NASA satellite images key to coral reef survey
July 31, 2006
A first-of-its-kind survey of how well the world's coral reefs are being protected was made possible by a unique collection of NASA views from space.
Hawaii's Pearl and Hermes Atoll, shown here in a 20-mile-by-20-mile Landsat 7 image, is part of the recently designated Northwestern Hawaiian Islands Marine National Monument, the largest protected marine area in the world. Credit: NASA
Recent Coral Bleaching at Great Barrier Reef An international team of scientists are working at a rapid pace to study environmental conditions behind the fast-acting and widespread coral bleaching currently plaguing Australia's Great Barrier Reef. NASA's satellite data supply scientists with near-real-time sea surface temperature and ocean color data to give them faster than ever insight into the impact coral bleaching can have on global ecology.
Caribbean reefs suffer severe coral bleaching event The Caribbean experienced one of the most devastating coral bleaching events on record during September and October while hurricanes battered the Gulf of Mexico. In response, NASA and National Oceanic and Atmospheric Administration (NOAA) have sent a team to assess the situation.
The assessment found that less than two percent of coral reefs are within areas designated to limit human activities that can harm the reefs and the sea life living in and around them. Countries around the world have created these protected ocean and coastal zones where human activities such as shipping, fishing, recreation and scientific research are restricted to varying degrees.
"The contribution of NASA images to this project was crucial," says study lead author Camilo Mora, a marine biologist at Dalhousie University, Canada. "The satellite images allowed us to pinpoint where coral reefs are actually located within coastal marine ecosystems."
The Millennium Project collection of global satellite images of coral reefs was first released in 2003; maps derived from these images were released in 2004. The images are now publicly available from NASA's Goddard Space Flight Center, Greenbelt, Md. Landsat 7 was designed by NASA and launched in 1999. The Landsat Program is a series of Earth-observing satellite missions jointly managed by NASA and the Department of the Interior's U.S. Geological Survey.
To achieve detailed, worldwide views of the very small and widely scattered reefs, the Millennium Project team analyzed nearly 1700 images taken by the Landsat 7 spacecraft over four years. Computer processing of these data resulted in the coral reef inventory and maps that revealed detailed information about the structure of individual reefs.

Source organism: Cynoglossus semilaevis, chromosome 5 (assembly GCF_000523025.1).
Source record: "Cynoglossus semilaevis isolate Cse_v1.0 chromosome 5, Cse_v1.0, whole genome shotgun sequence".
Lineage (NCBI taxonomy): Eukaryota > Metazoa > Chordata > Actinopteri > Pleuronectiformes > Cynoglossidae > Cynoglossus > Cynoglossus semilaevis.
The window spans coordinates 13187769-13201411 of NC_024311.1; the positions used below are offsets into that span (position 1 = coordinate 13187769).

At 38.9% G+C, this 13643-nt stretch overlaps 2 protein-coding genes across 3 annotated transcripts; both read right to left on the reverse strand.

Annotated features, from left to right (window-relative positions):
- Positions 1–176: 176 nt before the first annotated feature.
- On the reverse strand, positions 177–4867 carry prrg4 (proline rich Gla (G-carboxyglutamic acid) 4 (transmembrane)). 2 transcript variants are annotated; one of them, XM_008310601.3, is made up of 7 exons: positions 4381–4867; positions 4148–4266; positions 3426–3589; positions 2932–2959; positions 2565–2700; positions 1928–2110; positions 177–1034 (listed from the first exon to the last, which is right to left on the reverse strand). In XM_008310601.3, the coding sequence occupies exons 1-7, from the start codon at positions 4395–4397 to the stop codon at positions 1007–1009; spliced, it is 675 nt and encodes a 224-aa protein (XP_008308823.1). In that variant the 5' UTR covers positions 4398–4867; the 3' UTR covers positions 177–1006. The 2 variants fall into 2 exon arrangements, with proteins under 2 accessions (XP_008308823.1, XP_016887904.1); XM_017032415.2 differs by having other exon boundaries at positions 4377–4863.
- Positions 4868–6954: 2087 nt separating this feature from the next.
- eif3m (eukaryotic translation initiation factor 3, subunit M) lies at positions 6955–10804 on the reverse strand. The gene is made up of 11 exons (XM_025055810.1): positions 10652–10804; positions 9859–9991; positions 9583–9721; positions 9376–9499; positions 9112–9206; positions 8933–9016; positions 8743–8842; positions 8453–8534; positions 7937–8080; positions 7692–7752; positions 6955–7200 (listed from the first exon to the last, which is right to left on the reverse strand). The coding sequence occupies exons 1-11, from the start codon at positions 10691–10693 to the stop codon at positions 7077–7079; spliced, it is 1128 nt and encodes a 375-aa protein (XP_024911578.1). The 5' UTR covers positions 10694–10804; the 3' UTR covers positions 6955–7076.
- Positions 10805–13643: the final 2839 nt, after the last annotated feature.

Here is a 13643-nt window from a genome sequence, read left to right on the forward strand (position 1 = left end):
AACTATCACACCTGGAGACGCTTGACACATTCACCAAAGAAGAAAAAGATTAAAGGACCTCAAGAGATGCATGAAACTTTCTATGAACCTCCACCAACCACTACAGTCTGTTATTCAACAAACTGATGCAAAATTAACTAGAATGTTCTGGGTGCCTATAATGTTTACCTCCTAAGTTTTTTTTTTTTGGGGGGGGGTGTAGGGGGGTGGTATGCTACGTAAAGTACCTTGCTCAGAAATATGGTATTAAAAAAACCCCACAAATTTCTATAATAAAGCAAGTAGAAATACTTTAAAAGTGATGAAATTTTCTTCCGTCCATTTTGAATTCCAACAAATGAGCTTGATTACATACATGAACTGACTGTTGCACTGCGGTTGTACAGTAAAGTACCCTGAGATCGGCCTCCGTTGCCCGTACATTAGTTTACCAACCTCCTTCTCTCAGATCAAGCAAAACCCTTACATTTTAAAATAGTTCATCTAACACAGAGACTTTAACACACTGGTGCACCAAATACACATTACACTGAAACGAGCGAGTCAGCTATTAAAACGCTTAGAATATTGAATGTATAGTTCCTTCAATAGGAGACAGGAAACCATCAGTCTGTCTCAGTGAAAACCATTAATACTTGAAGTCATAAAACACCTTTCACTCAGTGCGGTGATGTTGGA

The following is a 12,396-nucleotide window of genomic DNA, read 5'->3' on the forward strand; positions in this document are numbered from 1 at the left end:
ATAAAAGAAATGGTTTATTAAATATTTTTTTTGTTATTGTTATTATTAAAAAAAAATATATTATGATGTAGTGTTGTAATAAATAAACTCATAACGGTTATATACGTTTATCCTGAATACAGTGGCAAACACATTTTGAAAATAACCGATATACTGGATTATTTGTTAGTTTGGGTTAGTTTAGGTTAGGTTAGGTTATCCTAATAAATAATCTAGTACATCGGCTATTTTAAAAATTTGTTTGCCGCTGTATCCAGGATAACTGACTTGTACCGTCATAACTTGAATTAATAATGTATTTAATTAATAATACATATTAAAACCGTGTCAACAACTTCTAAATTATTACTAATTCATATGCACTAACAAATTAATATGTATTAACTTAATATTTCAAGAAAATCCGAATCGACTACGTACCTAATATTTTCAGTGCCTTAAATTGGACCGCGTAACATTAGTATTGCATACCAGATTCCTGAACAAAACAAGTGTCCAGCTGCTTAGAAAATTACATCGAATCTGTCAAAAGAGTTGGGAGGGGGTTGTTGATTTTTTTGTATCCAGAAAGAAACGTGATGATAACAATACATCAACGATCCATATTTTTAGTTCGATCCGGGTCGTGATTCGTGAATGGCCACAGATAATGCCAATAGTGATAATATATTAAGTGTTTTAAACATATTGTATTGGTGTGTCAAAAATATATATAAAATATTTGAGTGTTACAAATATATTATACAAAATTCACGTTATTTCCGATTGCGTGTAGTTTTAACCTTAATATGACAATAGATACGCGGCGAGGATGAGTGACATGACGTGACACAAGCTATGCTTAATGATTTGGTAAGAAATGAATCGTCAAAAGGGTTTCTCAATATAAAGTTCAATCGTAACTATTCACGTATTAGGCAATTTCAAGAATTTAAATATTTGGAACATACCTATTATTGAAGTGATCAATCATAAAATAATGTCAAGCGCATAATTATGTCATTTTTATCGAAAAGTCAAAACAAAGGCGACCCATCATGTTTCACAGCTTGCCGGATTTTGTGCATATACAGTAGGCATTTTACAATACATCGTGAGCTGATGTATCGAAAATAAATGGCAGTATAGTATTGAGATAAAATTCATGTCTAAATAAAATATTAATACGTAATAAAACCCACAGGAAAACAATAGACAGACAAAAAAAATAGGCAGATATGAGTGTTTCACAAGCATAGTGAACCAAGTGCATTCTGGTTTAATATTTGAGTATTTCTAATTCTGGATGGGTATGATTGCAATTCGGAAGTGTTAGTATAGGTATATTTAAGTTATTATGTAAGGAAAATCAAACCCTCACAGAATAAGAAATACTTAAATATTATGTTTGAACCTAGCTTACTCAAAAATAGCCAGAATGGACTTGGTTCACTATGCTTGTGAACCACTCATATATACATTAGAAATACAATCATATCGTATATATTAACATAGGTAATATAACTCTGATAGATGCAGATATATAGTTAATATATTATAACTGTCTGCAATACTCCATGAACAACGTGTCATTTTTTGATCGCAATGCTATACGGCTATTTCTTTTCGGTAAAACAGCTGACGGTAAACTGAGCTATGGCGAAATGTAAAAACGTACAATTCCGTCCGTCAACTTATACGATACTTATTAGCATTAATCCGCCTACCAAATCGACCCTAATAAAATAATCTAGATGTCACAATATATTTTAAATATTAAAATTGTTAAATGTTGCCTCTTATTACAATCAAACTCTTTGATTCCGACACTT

The new study found that while the number of marine protected areas has been increasing, the level of effective worldwide protection of coral reefs is small. The study also found that most protected zones are too small to provide protection for fish species that routinely swim outside the boundaries. Only a handful are big enough to protect fish and marine life that naturally range outside their boundaries.
"This research points out how much still needs to be done to protect coral reef ecosystems," said Frank Muller-Karger, one of the developers of the Millennium Project at the University of South Florida's Institute for Marine Remote Sensing in St. Petersburg. "Creating large reserves such as the new Northwestern Hawaiian Islands Marine National Monument is just such a step in the right direction." On June 15, the United States created the largest protected marine area in the world, which includes 4,500 square miles of relatively undisturbed coral reef habitat.
"Natural resource managers around the world and conservation groups actively use these coral reef satellite views to advance a wide range of habitat protection projects," says Serge Andréfouët, who developed the methods to create the Millennium coral reef maps. Andréfouët, co-author of the Science article, studies reefs with remote-sensing technology at the French Institut de Recherche pour le Développement in New Caledonia.
This is a modified NASA news release
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